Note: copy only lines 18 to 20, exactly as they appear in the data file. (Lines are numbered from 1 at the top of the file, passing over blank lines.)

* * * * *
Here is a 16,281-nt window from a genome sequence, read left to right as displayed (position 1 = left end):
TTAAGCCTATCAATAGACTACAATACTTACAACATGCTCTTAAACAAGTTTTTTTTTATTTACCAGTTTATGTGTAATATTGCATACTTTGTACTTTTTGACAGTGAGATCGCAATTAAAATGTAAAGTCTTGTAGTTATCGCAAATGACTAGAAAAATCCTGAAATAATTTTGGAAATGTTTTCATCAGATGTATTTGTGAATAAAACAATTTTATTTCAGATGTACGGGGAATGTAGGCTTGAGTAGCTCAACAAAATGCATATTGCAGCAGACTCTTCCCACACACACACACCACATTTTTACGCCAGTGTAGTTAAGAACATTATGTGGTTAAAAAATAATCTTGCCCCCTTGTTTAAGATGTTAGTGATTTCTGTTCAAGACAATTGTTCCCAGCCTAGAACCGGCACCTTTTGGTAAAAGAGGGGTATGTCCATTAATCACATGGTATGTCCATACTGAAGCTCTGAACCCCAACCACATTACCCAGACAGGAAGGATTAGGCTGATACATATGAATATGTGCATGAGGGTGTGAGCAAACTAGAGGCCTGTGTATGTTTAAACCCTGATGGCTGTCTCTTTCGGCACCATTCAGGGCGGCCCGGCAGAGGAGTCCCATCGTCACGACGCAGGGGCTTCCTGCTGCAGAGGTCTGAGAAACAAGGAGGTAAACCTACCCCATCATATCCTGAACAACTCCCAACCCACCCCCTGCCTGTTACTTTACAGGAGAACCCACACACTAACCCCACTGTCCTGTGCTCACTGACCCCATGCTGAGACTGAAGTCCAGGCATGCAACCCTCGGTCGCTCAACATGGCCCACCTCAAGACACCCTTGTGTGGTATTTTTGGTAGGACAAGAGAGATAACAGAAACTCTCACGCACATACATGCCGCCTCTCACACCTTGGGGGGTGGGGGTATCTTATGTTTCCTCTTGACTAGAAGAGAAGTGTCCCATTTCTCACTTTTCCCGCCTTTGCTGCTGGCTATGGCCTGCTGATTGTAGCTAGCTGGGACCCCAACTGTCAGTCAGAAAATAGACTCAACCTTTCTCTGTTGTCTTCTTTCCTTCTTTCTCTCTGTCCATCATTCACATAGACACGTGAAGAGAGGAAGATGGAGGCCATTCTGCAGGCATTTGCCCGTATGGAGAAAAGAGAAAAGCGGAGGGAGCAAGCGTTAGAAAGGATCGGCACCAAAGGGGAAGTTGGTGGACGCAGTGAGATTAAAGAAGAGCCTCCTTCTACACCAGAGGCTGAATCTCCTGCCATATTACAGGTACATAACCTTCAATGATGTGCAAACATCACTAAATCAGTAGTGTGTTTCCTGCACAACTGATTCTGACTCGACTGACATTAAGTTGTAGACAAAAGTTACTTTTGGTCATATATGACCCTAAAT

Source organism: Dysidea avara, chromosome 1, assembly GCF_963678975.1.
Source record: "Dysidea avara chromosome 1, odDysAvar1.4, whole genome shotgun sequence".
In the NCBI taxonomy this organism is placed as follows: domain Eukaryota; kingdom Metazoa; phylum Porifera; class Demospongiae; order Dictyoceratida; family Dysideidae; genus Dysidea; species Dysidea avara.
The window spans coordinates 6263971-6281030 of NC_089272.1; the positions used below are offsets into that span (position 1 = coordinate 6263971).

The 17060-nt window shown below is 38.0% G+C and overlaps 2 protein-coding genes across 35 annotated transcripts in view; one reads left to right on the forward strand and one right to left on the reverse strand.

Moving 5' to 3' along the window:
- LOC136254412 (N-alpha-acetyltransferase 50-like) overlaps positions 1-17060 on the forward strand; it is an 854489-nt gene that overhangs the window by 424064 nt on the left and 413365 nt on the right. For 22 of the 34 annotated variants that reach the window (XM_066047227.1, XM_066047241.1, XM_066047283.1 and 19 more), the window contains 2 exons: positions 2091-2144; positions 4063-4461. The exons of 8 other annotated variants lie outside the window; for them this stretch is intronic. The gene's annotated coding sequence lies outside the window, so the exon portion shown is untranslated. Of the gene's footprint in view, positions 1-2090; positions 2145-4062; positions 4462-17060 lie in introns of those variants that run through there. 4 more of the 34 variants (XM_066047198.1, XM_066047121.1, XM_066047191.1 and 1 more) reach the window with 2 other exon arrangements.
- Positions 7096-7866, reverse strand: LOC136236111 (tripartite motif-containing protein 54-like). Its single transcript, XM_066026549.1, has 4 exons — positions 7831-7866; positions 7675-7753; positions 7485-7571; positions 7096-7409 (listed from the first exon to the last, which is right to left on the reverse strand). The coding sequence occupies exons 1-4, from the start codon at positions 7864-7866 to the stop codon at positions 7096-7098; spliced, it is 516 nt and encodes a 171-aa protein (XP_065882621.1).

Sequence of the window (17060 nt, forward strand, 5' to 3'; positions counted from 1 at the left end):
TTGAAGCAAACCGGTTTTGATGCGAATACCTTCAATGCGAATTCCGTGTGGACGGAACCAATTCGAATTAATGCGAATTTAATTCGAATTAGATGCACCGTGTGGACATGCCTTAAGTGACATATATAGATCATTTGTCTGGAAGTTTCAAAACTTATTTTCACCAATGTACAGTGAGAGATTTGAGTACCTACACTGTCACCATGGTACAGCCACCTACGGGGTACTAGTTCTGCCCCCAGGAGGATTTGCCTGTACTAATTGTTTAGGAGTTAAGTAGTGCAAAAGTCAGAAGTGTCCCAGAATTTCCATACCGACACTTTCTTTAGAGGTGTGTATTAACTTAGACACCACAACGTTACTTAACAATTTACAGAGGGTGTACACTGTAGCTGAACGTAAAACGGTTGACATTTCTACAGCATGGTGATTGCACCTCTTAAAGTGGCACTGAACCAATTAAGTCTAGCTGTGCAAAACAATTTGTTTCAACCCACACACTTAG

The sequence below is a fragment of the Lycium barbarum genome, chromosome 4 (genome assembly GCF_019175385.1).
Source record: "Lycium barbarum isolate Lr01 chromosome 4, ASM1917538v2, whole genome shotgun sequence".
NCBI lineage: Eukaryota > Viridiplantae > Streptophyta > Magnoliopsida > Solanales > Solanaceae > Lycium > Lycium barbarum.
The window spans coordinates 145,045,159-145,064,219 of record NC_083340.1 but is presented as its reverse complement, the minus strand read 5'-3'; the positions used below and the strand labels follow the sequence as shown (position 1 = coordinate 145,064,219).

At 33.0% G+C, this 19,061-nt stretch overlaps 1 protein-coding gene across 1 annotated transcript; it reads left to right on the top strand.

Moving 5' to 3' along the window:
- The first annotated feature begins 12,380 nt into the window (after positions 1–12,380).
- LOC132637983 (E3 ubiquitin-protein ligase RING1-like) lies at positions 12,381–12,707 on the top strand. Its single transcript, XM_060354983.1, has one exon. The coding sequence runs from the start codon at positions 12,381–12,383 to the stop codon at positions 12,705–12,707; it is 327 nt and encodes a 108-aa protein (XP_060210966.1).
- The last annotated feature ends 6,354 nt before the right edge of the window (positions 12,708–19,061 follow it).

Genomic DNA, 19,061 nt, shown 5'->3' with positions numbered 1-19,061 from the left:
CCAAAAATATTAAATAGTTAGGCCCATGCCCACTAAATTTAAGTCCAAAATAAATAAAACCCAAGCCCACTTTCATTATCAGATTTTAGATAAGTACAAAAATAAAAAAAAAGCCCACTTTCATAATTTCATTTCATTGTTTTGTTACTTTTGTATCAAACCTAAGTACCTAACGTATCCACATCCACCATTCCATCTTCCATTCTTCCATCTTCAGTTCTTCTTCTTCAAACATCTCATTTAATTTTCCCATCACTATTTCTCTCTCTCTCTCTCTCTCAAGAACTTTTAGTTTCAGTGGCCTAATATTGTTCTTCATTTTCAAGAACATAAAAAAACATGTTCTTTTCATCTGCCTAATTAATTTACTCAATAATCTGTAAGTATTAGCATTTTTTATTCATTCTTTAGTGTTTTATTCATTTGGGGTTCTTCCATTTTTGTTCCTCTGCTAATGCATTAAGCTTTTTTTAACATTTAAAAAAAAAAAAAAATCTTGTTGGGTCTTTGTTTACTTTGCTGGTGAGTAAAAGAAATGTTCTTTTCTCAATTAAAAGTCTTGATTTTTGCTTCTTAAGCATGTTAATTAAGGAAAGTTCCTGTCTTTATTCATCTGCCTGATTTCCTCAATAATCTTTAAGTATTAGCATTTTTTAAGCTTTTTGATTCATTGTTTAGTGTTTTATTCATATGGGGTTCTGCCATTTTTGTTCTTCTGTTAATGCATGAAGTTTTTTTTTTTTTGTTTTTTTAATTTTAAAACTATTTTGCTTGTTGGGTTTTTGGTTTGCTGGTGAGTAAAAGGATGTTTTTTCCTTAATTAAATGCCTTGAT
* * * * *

Moving 5' to 3' along the window:
- The first annotated feature begins 12,380 nt into the window (after positions 1–12,380).
- LOC132637983 (E3 ubiquitin-protein ligase RING1-like) lies at positions 12,381–12,707 on the top strand. Its single transcript, XM_060354983.1, has one exon. The coding sequence runs from the start codon at positions 12,381–12,383 to the stop codon at positions 12,705–12,707; it is 327 nt and encodes a 108-aa protein (XP_060210966.1).